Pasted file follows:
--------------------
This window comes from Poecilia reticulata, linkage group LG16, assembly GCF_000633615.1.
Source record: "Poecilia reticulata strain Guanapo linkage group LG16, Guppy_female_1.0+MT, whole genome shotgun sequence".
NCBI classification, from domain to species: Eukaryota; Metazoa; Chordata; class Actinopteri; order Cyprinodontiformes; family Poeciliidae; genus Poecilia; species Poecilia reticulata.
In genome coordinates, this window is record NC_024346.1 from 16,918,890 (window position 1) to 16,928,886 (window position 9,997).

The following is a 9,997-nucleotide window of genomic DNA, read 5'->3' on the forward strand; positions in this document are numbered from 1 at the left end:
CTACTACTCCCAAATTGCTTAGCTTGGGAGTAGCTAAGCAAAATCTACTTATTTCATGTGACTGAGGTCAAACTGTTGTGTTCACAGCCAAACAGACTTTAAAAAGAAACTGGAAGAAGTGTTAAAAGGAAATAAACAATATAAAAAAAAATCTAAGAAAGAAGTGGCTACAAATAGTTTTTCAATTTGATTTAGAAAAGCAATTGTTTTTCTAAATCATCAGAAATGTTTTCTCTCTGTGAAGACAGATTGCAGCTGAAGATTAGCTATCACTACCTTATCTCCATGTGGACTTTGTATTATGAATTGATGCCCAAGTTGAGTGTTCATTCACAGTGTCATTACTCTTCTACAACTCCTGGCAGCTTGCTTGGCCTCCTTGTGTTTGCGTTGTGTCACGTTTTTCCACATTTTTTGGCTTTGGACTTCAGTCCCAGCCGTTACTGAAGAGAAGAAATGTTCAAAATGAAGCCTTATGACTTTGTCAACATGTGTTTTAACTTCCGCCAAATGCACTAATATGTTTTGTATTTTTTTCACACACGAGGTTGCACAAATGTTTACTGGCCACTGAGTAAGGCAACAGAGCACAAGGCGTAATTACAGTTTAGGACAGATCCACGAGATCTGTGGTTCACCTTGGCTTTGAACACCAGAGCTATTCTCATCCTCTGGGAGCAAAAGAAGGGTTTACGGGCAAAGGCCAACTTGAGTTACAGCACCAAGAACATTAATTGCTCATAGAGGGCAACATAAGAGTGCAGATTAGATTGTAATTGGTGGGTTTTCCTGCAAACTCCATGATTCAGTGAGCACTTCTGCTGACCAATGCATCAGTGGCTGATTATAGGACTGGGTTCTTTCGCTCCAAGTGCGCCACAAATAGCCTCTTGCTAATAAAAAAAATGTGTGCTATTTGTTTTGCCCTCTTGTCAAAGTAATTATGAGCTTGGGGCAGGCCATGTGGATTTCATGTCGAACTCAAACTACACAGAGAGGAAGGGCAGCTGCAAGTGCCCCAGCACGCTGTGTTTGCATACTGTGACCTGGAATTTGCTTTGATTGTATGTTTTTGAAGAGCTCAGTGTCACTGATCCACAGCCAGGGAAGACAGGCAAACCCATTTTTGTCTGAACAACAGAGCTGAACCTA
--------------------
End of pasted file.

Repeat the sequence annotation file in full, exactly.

This window comes from Poecilia reticulata, linkage group LG16, assembly GCF_000633615.1.
Source record: "Poecilia reticulata strain Guanapo linkage group LG16, Guppy_female_1.0+MT, whole genome shotgun sequence".
NCBI classification, from domain to species: Eukaryota; Metazoa; Chordata; class Actinopteri; order Cyprinodontiformes; family Poeciliidae; genus Poecilia; species Poecilia reticulata.
In genome coordinates, this window is record NC_024346.1 from 16,918,890 (window position 1) to 16,928,886 (window position 9,997).

The following is a 9,997-nucleotide window of genomic DNA, read 5'->3' on the forward strand; positions in this document are numbered from 1 at the left end:
CTACTACTCCCAAATTGCTTAGCTTGGGAGTAGCTAAGCAAAATCTACTTATTTCATGTGACTGAGGTCAAACTGTTGTGTTCACAGCCAAACAGACTTTAAAAAGAAACTGGAAGAAGTGTTAAAAGGAAATAAACAATATAAAAAAAAATCTAAGAAAGAAGTGGCTACAAATAGTTTTTCAATTTGATTTAGAAAAGCAATTGTTTTTCTAAATCATCAGAAATGTTTTCTCTCTGTGAAGACAGATTGCAGCTGAAGATTAGCTATCACTACCTTATCTCCATGTGGACTTTGTATTATGAATTGATGCCCAAGTTGAGTGTTCATTCACAGTGTCATTACTCTTCTACAACTCCTGGCAGCTTGCTTGGCCTCCTTGTGTTTGCGTTGTGTCACGTTTTTCCACATTTTTTGGCTTTGGACTTCAGTCCCAGCCGTTACTGAAGAGAAGAAATGTTCAAAATGAAGCCTTATGACTTTGTCAACATGTGTTTTAACTTCCGCCAAATGCACTAATATGTTTTGTATTTTTTTCACACACGAGGTTGCACAAATGTTTACTGGCCACTGAGTAAGGCAACAGAGCACAAGGCGTAATTACAGTTTAGGACAGATCCACGAGATCTGTGGTTCACCTTGGCTTTGAACACCAGAGCTATTCTCATCCTCTGGGAGCAAAAGAAGGGTTTACGGGCAAAGGCCAACTTGAGTTACAGCACCAAGAACATTAATTGCTCATAGAGGGCAACATAAGAGTGCAGATTAGATTGTAATTGGTGGGTTTTCCTGCAAACTCCATGATTCAGTGAGCACTTCTGCTGACCAATGCATCAGTGGCTGATTATAGGACTGGGTTCTTTCGCTCCAAGTGCGCCACAAATAGCCTCTTGCTAATAAAAAAAATGTGTGCTATTTGTTTTGCCCTCTTGTCAAAGTAATTATGAGCTTGGGGCAGGCCATGTGGATTTCATGTCGAACTCAAACTACACAGAGAGGAAGGGCAGCTGCAAGTGCCCCAGCACGCTGTGTTTGCATACTGTGACCTGGAATTTGCTTTGATTGTATGTTTTTGAAGAGCTCAGTGTCACTGATCCACAGCCAGGGAAGACAGGCAAACCCATTTTTGTCTGAACAACAGAGCTGAACCTA